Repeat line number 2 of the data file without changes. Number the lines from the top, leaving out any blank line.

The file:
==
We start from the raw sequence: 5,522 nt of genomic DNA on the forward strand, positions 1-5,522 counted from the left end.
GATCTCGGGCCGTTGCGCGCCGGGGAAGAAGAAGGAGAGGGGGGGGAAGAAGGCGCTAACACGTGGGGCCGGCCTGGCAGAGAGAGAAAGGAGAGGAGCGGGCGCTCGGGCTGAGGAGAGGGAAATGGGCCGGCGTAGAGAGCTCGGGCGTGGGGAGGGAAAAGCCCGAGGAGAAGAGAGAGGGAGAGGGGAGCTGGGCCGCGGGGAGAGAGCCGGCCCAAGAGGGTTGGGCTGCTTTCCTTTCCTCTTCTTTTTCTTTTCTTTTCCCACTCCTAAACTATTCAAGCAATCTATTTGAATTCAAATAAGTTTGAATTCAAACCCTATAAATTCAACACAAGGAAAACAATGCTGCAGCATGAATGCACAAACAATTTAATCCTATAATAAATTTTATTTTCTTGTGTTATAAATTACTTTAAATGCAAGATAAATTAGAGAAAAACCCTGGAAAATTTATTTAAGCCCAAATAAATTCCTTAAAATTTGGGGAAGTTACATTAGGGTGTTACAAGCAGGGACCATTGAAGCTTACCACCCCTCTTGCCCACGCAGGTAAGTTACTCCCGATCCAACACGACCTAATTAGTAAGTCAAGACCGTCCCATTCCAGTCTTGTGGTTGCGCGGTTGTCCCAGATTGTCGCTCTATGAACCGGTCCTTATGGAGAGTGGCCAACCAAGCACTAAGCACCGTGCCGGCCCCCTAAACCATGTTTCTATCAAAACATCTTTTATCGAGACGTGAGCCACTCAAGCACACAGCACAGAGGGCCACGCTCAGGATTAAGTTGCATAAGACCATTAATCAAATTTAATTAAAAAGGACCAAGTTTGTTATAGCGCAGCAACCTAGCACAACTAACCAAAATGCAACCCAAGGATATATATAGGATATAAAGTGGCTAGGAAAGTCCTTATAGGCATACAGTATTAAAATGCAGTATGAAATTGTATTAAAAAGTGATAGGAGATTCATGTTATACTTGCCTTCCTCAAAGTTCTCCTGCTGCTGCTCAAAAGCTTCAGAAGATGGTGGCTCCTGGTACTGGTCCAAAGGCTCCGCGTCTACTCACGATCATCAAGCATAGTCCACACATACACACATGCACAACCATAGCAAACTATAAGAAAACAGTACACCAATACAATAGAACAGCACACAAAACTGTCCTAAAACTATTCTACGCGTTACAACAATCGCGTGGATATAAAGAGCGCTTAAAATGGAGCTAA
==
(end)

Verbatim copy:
GATCTCGGGCCGTTGCGCGCCGGGGAAGAAGAAGGAGAGGGGGGGGAAGAAGGCGCTAACACGTGGGGCCGGCCTGGCAGAGAGAGAAAGGAGAGGAGCGGGCGCTCGGGCTGAGGAGAGGGAAATGGGCCGGCGTAGAGAGCTCGGGCGTGGGGAGGGAAAAGCCCGAGGAGAAGAGAGAGGGAGAGGGGAGCTGGGCCGCGGGGAGAGAGCCGGCCCAAGAGGGTTGGGCTGCTTTCCTTTCCTCTTCTTTTTCTTTTCTTTTCCCACTCCTAAACTATTCAAGCAATCTATTTGAATTCAAATAAGTTTGAATTCAAACCCTATAAATTCAACACAAGGAAAACAATGCTGCAGCATGAATGCACAAACAATTTAATCCTATAATAAATTTTATTTTCTTGTGTTATAAATTACTTTAAATGCAAGATAAATTAGAGAAAAACCCTGGAAAATTTATTTAAGCCCAAATAAATTCCTTAAAATTTGGGGAAGTTACATTAGGGTGTTACAAGCAGGGACCATTGAAGCTTACCACCCCTCTTGCCCACGCAGGTAAGTTACTCCCGATCCAACACGACCTAATTAGTAAGTCAAGACCGTCCCATTCCAGTCTTGTGGTTGCGCGGTTGTCCCAGATTGTCGCTCTATGAACCGGTCCTTATGGAGAGTGGCCAACCAAGCACTAAGCACCGTGCCGGCCCCCTAAACCATGTTTCTATCAAAACATCTTTTATCGAGACGTGAGCCACTCAAGCACACAGCACAGAGGGCCACGCTCAGGATTAAGTTGCATAAGACCATTAATCAAATTTAATTAAAAAGGACCAAGTTTGTTATAGCGCAGCAACCTAGCACAACTAACCAAAATGCAACCCAAGGATATATATAGGATATAAAGTGGCTAGGAAAGTCCTTATAGGCATACAGTATTAAAATGCAGTATGAAATTGTATTAAAAAGTGATAGGAGATTCATGTTATACTTGCCTTCCTCAAAGTTCTCCTGCTGCTGCTCAAAAGCTTCAGAAGATGGTGGCTCCTGGTACTGGTCCAAAGGCTCCGCGTCTACTCACGATCATCAAGCATAGTCCACACATACACACATGCACAACCATAGCAAACTATAAGAAAACAGTACACCAATACAATAGAACAGCACACAAAACTGTCCTAAAACTATTCTACGCGTTACAACAATCGCGTGGATATAAAGAGCGCTTAAAATGGAGCTAA